Crafty young gardeners know just how to make bare branches bloom in winter -- they just add tissue paper. Gather branches that have fallen outside; let dry, if necessary. Cut out 2-inch squares of pink tissue, pinch tightly in the middle to create blooms, and affix them to branches with white glue. Display in a tall container, such as a canning jar with the lid's center removed.
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It's hard to believe these glitzy bangles began as humble paper-towel tubes. Prepare for the party by slicing the tubes into rings with a utility knife. Wait until kids are finished decorating before you snip the rings open for wearing -- gluing is easier when they're still intact.
SourceMartha Stewart Kids, Volume 17 2005
An oversize egg doubles as an Easter basket, with smaller versions inside -- one cracked and bearing a pom-pom chick.
The shell is made with three layers of paper strips: Pink paper is revealed when the egg is cut open; two layers of plain newsprint are on top.
SourceMartha Stewart Living, April 2010
Ever the loyal servant, the butler ladles out punch for guests. (He passed away some time ago but never really retired.) We photographed the room and the butler separately, then digitally pasted him in midair, with his legs fading away. Black turnips and mini-pumpkin cups help set a ghoulish party scene.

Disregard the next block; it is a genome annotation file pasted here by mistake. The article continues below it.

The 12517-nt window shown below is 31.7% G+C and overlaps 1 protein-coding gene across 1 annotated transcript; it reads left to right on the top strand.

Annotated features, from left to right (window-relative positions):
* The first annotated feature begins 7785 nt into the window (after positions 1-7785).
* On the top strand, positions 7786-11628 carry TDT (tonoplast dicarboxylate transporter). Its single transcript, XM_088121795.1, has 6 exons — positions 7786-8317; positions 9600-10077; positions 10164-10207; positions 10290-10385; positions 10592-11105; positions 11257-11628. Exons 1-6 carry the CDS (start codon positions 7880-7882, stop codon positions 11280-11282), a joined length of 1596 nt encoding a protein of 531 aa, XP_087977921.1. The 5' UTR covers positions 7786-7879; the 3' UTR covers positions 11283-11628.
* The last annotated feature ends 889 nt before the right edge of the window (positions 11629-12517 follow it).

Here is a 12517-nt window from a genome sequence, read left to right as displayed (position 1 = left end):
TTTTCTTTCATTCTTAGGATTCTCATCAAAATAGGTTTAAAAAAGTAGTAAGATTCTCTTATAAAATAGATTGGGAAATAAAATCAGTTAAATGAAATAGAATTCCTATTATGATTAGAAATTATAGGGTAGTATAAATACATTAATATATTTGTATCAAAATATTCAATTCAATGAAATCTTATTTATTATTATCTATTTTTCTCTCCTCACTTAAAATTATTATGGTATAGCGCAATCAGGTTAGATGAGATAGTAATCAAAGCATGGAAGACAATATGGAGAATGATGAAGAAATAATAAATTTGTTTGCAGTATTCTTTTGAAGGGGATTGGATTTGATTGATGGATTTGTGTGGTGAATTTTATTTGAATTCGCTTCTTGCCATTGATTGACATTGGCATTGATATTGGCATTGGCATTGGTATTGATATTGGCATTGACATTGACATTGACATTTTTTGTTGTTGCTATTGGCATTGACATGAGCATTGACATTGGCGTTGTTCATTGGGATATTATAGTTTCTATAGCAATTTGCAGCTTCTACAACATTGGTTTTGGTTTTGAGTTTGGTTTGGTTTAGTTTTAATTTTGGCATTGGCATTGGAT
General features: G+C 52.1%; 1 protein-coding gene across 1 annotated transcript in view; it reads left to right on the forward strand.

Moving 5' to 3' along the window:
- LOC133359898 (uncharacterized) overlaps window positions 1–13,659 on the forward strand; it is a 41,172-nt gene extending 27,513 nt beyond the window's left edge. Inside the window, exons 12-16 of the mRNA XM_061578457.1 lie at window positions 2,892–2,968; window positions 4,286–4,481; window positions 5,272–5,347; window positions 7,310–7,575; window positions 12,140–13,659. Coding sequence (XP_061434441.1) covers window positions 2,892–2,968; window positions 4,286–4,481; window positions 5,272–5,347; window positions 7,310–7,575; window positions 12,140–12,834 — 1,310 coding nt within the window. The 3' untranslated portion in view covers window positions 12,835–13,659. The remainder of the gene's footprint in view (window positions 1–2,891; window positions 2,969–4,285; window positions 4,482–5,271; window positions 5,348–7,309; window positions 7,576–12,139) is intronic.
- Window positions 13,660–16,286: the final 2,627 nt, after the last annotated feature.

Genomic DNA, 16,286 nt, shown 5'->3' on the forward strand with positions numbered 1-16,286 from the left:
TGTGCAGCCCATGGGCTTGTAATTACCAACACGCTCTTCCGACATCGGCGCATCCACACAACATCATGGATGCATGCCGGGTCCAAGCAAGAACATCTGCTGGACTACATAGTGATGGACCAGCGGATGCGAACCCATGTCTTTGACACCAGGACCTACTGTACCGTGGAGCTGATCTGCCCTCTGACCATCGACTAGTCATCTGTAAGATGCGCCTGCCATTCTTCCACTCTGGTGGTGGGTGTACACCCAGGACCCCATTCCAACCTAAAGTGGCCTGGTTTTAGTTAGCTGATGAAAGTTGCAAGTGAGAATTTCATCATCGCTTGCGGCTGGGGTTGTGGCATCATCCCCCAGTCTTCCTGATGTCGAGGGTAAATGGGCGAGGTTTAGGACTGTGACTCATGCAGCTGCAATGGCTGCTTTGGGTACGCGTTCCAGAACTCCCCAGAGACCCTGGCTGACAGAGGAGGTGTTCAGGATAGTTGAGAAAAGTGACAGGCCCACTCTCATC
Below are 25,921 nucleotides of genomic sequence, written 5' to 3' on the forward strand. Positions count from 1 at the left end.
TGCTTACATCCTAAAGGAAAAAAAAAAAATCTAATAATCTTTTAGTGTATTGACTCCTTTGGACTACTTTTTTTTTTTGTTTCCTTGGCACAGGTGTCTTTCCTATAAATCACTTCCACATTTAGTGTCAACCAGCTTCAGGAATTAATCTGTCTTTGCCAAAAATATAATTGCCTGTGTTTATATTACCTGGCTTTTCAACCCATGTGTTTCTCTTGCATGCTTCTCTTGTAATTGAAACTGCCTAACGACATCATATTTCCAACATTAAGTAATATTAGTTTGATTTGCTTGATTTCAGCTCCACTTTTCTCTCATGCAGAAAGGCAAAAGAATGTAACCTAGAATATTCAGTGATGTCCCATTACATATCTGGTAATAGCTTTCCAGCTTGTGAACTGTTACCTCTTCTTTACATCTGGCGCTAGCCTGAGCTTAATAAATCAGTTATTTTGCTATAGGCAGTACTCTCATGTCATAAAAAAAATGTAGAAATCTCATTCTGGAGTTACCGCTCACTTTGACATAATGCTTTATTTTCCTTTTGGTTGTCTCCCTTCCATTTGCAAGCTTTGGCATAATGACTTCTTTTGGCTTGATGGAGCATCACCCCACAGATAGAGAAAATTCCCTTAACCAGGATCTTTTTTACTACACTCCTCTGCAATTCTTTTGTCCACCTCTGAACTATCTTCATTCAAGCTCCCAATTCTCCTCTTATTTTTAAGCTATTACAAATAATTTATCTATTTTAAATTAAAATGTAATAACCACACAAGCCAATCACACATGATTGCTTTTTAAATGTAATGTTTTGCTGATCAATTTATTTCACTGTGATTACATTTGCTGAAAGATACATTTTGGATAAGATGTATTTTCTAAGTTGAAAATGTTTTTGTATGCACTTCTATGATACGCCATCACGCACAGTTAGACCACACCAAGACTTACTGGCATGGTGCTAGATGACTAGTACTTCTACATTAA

SourceMartha Stewart Living, October 2006
Staying with friends this summer? Show your gratitude by sending them a photo CD of your trip. Save digital images to a disc, and then personalize it further by adhering a print to the top. It's easy with specialized CD/DVD labels (officedepot.com).
SourceMartha Stewart Living, August 2009
The meaning of Thanksgiving can get lost in the whirlwind of holiday preparations. These paper leaves provide a fun way to acknowledge the things you're grateful for. To make them, fold card stock and cut out leaf shapes freehand, finishing edges with scallop scissors.
Two Ways to Use Them
Ask family and friends to write their name and one thing they appreciate on a leaf. Then read the sentiments aloud during dinner. Or keep the notes anonymous and have everyone try to guess who wrote each message.
SourceMartha Stewart Living, November 2009
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